The insulating properties of the various fibrous (bulk) insulating materials are similar. All commercially available materials have appropriate government approvals for health issues, including flammability. As some local authorities have by-laws that prohibit the use of some materials in walls, you should check with the local planning authority, before installing wall insulation. Other than these provisos, the criteria for the selection should be practicality, personal preference and price. For example, it is generally not practical to install loose fill insulation in raked (sloping) ceilings, as it will tend to settle towards the bottom of the slope leaving uninsulated areas. Some loose fill is also unsatisfactory in ceilings with open eaves, as draughts tend to blow it around. Some people prefer recycled or natural products such as wool fibre, cellulose fibre or seagrass. However, no health hazards have been demonstrated to be associated with fibreglass batts or rockwool. The insulation industry in Australia is highly competitive, so prices will vary. The homeowner should make an accurate analysis of the actual area of insulation to be applied, to ensure that the price comparisons are meaningful.


Thermal Conduction

Thermal conduction occurs when the more rapidly vibrating hotter molecules collide with cooler, more slowly vibrating molecules, thereby transferring energy from hot to cold regions. In all cases, thermal conduction increases directly with increasing temperature difference between the hot and cold side of the material. The thermal conductivity of a material depends on its density, the size of the molecules in the material, its electrical conductivity, and its thickness. Metals are relatively good thermal conductors, and gases poor conductors, with masonry, wood, glass, plastics as well as natural fibres in between these two extremes.

In practice, the insulating ability of many building materials is mainly due to the thickness of still air that is in, or around, the material. For example, about three quarters of the R - value of a double brick wall is due to the air films on the surfaces of the bricks. With single glass windows, this figure is about 90%. Many of the bulk (fibrous) types of insulation have similar R - values for the same thickness, at about R2 for 100 mm of insulating material. This is due mainly to air which is a poor conductor being trapped in pockets surrounding the fibres.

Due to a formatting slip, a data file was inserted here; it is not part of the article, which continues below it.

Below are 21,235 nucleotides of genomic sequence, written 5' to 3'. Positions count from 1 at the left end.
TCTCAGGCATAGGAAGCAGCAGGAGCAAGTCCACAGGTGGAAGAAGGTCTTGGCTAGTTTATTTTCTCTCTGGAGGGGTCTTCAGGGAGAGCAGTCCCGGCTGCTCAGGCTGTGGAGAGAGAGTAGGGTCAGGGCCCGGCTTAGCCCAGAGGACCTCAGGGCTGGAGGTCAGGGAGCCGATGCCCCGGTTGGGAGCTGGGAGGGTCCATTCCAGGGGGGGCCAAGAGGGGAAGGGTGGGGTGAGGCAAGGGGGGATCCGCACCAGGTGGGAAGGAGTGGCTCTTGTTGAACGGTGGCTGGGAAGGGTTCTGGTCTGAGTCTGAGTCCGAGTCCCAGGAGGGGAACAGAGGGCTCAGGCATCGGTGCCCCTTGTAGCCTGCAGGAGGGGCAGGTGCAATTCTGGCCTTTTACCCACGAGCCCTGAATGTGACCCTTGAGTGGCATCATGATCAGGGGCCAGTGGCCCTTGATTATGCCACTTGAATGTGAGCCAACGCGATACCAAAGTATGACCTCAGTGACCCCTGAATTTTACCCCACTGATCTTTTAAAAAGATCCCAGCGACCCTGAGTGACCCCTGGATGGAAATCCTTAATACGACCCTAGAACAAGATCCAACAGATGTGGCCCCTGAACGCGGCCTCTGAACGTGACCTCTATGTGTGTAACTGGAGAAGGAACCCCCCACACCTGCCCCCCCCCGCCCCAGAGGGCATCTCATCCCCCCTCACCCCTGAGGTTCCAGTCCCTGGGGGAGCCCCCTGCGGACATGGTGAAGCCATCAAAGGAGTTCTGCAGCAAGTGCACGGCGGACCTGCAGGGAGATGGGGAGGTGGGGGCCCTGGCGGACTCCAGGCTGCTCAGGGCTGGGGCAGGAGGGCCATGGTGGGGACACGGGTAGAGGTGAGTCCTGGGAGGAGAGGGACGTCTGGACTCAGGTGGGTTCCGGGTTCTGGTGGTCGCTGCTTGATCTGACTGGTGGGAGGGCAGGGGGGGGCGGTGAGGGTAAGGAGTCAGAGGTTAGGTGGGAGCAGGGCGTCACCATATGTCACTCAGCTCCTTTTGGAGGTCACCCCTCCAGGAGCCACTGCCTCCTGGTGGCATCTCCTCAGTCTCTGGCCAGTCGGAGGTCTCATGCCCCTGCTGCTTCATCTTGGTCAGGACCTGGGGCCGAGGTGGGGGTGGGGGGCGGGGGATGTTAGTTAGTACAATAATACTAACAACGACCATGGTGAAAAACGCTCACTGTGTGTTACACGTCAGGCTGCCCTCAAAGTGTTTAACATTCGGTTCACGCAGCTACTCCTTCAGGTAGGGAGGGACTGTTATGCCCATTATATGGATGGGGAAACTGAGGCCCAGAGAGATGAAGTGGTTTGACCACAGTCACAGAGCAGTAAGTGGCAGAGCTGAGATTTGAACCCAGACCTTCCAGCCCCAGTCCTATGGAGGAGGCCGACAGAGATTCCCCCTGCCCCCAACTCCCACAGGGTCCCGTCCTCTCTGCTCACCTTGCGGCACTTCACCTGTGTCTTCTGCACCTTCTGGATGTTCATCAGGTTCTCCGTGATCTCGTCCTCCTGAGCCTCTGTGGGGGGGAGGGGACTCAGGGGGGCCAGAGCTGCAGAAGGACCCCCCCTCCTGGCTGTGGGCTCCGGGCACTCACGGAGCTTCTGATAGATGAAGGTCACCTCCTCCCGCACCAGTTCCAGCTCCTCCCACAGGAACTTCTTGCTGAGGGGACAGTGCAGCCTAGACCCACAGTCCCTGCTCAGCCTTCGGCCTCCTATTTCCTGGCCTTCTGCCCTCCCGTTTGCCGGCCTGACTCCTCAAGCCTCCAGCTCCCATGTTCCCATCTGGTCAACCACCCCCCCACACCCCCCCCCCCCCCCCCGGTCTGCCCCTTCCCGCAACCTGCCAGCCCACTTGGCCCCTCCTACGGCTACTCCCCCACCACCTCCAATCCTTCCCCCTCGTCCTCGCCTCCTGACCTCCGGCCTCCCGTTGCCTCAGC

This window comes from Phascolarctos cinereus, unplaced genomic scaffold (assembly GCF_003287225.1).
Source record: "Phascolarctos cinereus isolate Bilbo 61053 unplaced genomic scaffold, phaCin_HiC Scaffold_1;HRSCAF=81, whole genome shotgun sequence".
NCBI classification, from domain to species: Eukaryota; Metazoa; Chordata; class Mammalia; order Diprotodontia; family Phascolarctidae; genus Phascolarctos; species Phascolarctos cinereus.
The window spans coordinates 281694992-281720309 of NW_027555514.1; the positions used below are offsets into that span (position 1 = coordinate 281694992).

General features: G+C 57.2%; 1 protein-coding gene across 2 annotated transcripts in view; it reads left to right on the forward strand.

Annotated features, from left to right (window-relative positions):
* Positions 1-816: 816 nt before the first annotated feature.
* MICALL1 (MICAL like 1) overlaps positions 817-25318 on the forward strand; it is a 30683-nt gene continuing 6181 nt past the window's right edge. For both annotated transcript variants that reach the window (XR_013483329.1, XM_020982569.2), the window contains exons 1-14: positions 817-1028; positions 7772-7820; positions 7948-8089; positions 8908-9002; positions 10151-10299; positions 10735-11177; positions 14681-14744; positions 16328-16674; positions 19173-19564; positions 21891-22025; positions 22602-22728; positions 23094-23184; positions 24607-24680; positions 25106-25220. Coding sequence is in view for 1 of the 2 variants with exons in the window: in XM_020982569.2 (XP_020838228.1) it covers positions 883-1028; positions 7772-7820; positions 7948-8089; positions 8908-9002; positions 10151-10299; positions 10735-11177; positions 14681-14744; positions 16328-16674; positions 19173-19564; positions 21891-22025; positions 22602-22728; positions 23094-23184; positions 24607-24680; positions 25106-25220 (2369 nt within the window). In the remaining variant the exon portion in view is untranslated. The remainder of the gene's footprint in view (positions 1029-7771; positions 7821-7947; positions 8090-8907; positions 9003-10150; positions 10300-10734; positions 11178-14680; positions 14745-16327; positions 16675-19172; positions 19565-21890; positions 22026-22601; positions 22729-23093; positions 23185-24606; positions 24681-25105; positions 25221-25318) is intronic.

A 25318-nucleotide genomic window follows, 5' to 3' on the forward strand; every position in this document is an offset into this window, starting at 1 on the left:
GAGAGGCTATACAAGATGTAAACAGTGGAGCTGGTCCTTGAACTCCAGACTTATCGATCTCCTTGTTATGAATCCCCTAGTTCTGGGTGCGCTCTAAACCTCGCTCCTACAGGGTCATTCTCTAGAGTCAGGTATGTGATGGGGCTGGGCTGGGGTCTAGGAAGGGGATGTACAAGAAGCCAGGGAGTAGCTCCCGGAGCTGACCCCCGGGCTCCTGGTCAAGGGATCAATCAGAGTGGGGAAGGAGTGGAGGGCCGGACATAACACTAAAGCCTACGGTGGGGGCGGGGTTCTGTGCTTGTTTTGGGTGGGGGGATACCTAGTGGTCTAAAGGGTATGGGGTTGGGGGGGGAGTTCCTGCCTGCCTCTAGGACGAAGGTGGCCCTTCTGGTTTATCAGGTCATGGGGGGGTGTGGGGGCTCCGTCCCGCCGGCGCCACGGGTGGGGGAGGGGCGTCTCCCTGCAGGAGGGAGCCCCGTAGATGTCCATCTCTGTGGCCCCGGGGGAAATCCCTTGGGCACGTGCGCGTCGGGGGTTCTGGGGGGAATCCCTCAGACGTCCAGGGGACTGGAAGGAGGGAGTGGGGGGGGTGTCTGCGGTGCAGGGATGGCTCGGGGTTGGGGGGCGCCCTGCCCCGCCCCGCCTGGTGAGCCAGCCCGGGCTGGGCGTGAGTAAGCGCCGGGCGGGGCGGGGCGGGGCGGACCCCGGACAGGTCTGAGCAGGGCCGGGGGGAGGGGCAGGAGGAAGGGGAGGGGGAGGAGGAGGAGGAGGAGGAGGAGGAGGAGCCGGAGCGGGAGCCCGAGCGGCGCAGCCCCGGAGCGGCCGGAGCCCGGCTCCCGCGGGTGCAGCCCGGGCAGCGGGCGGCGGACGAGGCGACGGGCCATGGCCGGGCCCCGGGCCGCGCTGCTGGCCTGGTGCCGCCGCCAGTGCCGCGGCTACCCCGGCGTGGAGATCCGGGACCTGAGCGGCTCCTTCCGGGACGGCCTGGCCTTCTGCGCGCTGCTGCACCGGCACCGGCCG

Radiative Heat Transfer

The reduction of thermal conduction by bulk insulation should not be confused with the reduction due to the reflection of radiation from surfaces. Shiny metal surfaces are generally good reflectors of all wavelengths of radiation, and when hot, they will not re-radiate energy as readily as most non-metallic surfaces. The combination of heat reflection and low re-radiation makes reflective foils effective insulators, particularly in places such as roofs where there is incident solar radiation. Reflective foil will reduce the amount of energy transferred by radiation. However, it will not reduce the conductive heat transfer except for the air films that are created on its surfaces.

Figure 12 Reduction in roof temperatures with and without reflective coatings (courtesy of Lawrence Berkeley National Laboratory).

White, or other very light coloured paints, are effective in reflecting incident solar radiation. However, they will not reduce re-radiation in the same way as shiny metallic surfaces. They will also not change the way energy is conducted through that surface. For example, a white painted galvanised iron roof will reflect away about 90% of the incident solar radiation. This will keep the outer surface cool, and thereby reduce the total energy being transferred into the building (see Figure 12). However, it will not change the conductivity of the galvanised iron itself, which will still let heat escape readily in winter.


Further Information

Information regarding renewable energy resources, technologies, applications, systems designs and case studies.

There is a plethora of information about energy efficient house designs in Australia. Here are links to some good resources:

  • Your Home’s Home Technical Manual – Australia’s Guide to Environmentally Sustainable Homes, is a large resource with many areas of house designs covered, including; Passive Design, Water Use, Materials Use, Energy Use etc.
  • The Government of Western Australia Office of Energy has an excellent range of information on reducing household energy use in WA. The Energy Smart Homes website is a good source of information. The Office of Energy also has various publications.

  • The Australian Standard AS2627.1 Part 1 "Thermal Insulation of Dwellings - Thermal insulation of roof/ceiling and walls in dwellings" contains recommendations for R-values for dwellings that are to be heated in winter (there are other Australian Standards for thermal insulation associated materials). Most commercial brochures now indicate the thermal performance of the product.
  • Australian Consumer's Association - Choice

    Glossary of Insulation Terms

    Energy Efficiency and Renewable Energy Network Insulation Pages

    Why would I need an Energy Rating?- National House Energy Rating Scheme

    Energy Ratings for Appliances

    Passive Solar Design – Your Home